JHMI Office of Communications and Public Affairs

October 20, 2000
MEDIA CONTACT: Kate O'Rourke
PHONE: (410) 955-8665
E-MAIL: korourke@jhmi.edu

Election to the National Academy of Sciences' Institute of Medicine

The dean of the Johns Hopkins School of Medicine and five other faculty have joined the ranks of the National Academy of Sciences' Institute of Medicine, a prestigious body that brings together national scholars and leaders in health and medicine, social and behavioral sciences, law, administration and economics to develop recommendations on a broad range of health policy issues.

The new members from Hopkins are Dean Edward D. Miller Jr., M.D., who is also CEO of Johns Hopkins Medicine; Elias A. Zerhouni, M.D., chairman of the Department of Radiology and executive vice dean of the School of Medicine; Jacquelyn C. Campbell, Ph.D., R.N., professor and associate dean for doctoral education and research in the School of Nursing; Thomas J. Kelly, M.D., professor and chair of the Department of Molecular Biology and Genetics; Lawrence O. Gostin, J.D., L.L.D, professor of health policy and management at Hopkins School of Public Health, professor of law at Georgetown University, and co_director of the Georgetown/Johns Hopkins Program on Law and Public Health at Georgetown University Law Center; and Catherine D. De Angelis, M.D., on leave from Hopkins and former vice dean for Academic Affairs and Faculty, editor of The Journal of the American Medical Association, and editor in chief of scientific publications, information and multimedia at the American Medical Association.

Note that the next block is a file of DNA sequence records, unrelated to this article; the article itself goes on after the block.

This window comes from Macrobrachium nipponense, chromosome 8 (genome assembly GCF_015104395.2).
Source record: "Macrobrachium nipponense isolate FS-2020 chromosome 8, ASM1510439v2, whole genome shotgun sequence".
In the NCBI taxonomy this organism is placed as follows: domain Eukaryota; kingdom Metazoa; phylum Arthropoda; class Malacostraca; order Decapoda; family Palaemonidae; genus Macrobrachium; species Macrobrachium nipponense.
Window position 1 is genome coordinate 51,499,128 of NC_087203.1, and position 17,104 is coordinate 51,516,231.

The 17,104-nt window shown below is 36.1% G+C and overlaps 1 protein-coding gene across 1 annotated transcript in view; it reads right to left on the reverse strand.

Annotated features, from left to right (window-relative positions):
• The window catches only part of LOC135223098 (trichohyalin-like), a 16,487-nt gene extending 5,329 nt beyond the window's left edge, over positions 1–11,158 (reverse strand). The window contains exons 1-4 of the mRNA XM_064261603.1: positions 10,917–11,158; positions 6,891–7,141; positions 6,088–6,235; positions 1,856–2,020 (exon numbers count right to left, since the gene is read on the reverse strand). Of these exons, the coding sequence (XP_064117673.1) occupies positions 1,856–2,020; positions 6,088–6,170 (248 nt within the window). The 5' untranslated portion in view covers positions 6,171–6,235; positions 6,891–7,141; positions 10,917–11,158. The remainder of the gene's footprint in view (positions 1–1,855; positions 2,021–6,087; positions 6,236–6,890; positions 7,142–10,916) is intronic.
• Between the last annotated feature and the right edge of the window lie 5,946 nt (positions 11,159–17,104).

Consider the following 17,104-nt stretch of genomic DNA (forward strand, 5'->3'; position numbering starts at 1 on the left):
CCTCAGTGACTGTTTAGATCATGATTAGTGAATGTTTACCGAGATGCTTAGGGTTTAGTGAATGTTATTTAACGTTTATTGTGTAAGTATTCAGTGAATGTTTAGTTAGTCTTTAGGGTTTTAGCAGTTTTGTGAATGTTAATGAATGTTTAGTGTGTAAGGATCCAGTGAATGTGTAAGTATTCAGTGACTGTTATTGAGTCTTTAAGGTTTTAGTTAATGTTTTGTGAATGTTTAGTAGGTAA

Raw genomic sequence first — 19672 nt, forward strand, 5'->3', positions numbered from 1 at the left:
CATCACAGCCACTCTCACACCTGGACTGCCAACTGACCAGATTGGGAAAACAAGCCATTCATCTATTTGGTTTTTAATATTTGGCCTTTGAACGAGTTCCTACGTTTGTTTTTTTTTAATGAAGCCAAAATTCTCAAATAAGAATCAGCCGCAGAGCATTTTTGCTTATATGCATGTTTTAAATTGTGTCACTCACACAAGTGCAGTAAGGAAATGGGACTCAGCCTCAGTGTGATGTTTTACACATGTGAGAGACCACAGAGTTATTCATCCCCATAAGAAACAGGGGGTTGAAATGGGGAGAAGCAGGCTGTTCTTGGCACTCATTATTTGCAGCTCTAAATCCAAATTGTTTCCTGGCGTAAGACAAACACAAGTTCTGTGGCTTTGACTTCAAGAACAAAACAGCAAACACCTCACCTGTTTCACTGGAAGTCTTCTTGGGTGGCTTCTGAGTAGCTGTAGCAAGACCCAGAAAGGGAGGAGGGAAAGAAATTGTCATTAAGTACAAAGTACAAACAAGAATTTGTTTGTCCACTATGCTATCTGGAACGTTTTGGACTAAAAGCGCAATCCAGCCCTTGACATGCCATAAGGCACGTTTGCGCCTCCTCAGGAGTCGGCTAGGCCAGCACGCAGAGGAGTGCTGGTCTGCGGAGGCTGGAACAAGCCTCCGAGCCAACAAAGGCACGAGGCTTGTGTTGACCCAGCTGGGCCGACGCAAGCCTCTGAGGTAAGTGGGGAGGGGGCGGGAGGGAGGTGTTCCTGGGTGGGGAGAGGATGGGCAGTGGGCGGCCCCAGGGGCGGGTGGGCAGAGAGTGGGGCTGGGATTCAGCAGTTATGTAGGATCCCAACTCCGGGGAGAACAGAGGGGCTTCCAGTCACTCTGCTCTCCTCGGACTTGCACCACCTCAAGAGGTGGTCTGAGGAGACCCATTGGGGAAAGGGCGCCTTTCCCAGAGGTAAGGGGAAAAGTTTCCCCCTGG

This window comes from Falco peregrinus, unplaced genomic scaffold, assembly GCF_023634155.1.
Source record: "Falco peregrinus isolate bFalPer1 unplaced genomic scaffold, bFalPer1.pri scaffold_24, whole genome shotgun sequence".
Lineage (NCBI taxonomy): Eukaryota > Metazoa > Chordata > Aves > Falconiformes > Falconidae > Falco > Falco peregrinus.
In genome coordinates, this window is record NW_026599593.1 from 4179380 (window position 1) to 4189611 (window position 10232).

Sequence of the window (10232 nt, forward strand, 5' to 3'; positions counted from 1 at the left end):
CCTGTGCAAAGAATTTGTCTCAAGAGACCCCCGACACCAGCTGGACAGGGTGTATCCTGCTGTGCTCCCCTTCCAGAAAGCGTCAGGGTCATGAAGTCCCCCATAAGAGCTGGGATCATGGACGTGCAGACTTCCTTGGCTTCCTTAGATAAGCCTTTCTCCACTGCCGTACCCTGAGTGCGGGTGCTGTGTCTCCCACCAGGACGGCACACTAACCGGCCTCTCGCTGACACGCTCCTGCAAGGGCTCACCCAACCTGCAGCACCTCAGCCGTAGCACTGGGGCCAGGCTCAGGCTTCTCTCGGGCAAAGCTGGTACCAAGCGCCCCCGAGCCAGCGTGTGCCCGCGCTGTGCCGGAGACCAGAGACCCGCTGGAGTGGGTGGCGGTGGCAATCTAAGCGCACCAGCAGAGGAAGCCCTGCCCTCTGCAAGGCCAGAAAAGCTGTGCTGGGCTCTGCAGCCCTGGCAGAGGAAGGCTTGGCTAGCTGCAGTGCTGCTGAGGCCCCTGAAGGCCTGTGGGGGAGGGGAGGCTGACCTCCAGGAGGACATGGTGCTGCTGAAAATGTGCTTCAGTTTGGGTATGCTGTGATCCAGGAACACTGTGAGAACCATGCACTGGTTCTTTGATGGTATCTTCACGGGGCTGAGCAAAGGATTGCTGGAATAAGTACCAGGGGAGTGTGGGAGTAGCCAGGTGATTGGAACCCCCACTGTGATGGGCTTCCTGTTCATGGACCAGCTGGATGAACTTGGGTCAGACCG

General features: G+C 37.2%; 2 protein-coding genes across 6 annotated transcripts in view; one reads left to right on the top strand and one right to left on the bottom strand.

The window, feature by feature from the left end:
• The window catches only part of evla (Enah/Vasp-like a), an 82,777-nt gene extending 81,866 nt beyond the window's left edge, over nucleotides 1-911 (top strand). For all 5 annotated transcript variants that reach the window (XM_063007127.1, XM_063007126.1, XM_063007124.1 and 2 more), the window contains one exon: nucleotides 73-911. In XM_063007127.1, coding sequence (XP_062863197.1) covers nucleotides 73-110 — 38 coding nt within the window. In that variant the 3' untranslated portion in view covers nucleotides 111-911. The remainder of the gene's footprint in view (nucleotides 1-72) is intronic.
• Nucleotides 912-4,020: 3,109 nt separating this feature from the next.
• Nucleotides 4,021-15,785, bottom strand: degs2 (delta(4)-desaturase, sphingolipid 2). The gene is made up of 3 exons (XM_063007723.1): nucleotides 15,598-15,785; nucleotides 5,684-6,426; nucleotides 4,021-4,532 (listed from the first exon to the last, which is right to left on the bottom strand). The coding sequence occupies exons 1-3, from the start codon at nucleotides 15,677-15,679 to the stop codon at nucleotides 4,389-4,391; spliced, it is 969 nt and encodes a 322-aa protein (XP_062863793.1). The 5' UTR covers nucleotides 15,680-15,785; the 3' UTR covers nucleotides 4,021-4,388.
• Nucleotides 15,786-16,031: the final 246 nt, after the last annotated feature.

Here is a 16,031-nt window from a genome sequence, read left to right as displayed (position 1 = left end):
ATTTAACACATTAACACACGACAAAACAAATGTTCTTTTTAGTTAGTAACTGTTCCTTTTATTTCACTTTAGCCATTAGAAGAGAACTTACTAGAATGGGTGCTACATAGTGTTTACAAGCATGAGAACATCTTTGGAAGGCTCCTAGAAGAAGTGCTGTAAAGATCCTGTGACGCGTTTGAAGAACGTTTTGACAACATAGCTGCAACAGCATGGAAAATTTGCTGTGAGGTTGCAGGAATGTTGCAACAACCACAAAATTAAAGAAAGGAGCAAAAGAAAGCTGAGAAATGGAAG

Current active members elect new members from among candidates chosen for their major contributions to health and medicine or to related fields, such as social and behavioral sciences, law, administration and economics. With their election, members pledge to volunteer significant amounts of time on committees that evaluate ways to improve health. Recent IOM projects include studies on the creation of a medical system to support long_duration space travel beyond Earth's orbit, the development of new technologies for the early detection of breast cancer, and the safety and efficacy of the anthrax vaccine used by the U.S. military.


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